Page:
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Roger McGough is both a serious and humorous poet. Demonstrate this from the poems you have studied this year.

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Roger McGough is both a serious and humorous poet. Demonstrate this from the poems you have studied this year. Roger McGough was born in Liverpool in 1957. He attended St. Mary's College and then later, went to Hull University. After his education he taught English for three years. He then joined a pop group called Scaffold and played with that group for a number of years in the early 1960's, just as the Beatle's had emerged onto the world's music scene. Since then, McGough has stepped his way up to earning the rightful reputation of being one of Britain's highly acclaimed leading poets, after writing poems since he was around seventeen years old. He received an OBE in 1997 and the Cholmondeley Award for poetry in 1998 .He now lives in Twickenham. His enjoyment of setting his views into poems is recognisable from the unique way he uses words. Fitting some of McGough's pieces into particular categories of serious or humorous can be difficult at times as they can often have a serious topic with a twist of humour in them. A example of this is one of my favourite pieces, ' Here I am' where McGough mulls over his regrets and things he wished he had pursued from the past, not taking action upon his dreams and opportunities, he handles the subject thoughtfully and very effectively I think, but at the same time adding a touch of comedy. ...read more.


Reading the poem made me feel disgusted with the man for having the audacity to make excuses for his behaviour. Even if the poem so far isn't ghastly enough, after the poem there's a caption from a newspaper that influenced McGough to write the poem in the first place. The article reads...' A thirty five year old woman was raped and assaulted on her way home from a club, she asks a jogger who was passing me for help, but instead of helping the woman, he also rapes her too.' To try and sum up what a horrible crime this is is impossible but McGough does a good job in trying to get into the jogger's mind and the poem is very touching and baffling. 'A Brown Paper Carrier Bag' deals with the on - going situation of violence in Ireland. In this particular incident a bomb is put in a brown paper carrier bag placed on the pavement outside a busy Irish restaurant. I like the effectiveness of this poem a lot as it coincides with the current news stories and displays the events in a dramatic way of putting across how the simple action of placing the bag on the floor can lead to the disastrous consequences that followed. Looking at the humorous poems next and starting off with the poem 'Let Me Die A Young Man's Death' talks about the picturesque and noble way to die, a brave man's death. ...read more.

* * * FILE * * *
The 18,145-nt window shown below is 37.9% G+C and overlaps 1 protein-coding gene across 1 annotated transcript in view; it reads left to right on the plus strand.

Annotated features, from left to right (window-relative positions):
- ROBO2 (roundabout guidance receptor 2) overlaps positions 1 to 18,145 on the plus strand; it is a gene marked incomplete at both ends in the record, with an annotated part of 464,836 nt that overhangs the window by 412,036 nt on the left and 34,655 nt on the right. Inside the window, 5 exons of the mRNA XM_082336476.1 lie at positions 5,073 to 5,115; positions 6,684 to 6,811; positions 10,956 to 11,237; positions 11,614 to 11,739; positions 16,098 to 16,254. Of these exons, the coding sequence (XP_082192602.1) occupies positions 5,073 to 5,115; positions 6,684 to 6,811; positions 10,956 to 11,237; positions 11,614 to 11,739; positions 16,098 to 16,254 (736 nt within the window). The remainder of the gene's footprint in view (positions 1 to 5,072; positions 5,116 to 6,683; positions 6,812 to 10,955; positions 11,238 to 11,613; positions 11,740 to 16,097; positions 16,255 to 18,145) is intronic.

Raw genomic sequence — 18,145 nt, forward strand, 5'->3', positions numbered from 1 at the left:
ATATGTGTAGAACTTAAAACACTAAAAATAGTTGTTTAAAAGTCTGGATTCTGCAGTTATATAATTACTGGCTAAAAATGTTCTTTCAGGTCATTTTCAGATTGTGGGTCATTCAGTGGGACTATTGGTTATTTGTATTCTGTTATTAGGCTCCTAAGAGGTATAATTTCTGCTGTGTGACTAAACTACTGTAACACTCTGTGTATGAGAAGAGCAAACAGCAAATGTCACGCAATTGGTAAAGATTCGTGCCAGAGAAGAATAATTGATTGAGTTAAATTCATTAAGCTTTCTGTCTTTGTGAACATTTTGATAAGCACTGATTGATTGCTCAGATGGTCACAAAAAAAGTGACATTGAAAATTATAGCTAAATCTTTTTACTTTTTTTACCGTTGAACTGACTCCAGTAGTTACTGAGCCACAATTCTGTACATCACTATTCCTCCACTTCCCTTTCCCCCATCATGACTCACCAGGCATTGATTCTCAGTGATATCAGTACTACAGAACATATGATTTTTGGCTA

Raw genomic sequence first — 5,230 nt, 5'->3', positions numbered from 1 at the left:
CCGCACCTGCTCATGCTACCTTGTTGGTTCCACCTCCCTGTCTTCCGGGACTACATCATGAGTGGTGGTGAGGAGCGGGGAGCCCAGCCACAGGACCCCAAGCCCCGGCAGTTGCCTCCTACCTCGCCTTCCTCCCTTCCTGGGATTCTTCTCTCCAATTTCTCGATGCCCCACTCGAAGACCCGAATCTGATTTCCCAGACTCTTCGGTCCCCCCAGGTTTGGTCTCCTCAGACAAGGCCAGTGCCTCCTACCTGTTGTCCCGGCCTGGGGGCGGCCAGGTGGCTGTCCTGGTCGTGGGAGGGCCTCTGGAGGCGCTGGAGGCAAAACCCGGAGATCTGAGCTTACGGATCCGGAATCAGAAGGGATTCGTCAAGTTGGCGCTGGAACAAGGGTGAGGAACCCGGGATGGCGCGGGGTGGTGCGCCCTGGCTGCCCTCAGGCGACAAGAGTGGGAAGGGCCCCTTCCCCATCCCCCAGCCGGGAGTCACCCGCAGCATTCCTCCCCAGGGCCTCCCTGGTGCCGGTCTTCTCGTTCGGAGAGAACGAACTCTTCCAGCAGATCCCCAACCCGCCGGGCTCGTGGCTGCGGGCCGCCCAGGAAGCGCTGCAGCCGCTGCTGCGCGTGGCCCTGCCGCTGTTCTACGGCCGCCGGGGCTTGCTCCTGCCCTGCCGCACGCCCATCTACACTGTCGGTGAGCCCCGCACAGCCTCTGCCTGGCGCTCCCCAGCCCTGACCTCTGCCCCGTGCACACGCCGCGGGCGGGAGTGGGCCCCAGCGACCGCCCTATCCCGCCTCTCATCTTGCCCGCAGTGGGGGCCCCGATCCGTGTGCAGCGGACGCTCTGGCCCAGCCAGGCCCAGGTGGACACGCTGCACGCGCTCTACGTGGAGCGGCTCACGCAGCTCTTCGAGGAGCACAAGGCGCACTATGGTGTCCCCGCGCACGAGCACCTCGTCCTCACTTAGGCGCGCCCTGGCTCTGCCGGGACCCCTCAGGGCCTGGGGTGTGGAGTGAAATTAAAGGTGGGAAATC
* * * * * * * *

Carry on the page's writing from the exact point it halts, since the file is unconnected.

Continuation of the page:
And reluctantly, George agrees and while the rest of his friends are sunning themselves in the garden, blushing George gives them a performance, 'So he takes extra care as yester heroes must, fire's at a dragonfly, encapsulate, bites the dust'. He then walks back to his friends with his reputation of twenty years still standing tough. The last humorous poem I am analysing is ' Big Arph' which is about a huge forward rugby player, or as McGough puts it, ' A forward and a half'. McGough uses animal images to describe the large man, such as a giraffe in the lineout' and 'A rhino in the pack' and you get the instant impression he's a very large and muscular guy. But we also learn he's a gentle giant when it comes down to that he is capable of running with a soft boiled egg to the halfway line without it being damaged, almost as if he was caressing it gently. And that leads me to my conclusion. After studying twelve of McGough's poems I have discovered that he is fully capable of demonstrating the skills to write both serious and humorous poetry. One side is the serious, curious side which deals with tough and highly sensitive subjects and brings out his serious outlook on life. Then to his other side which is more amusing and deals with his real life experiences with a humorous touch to them. ...read more.

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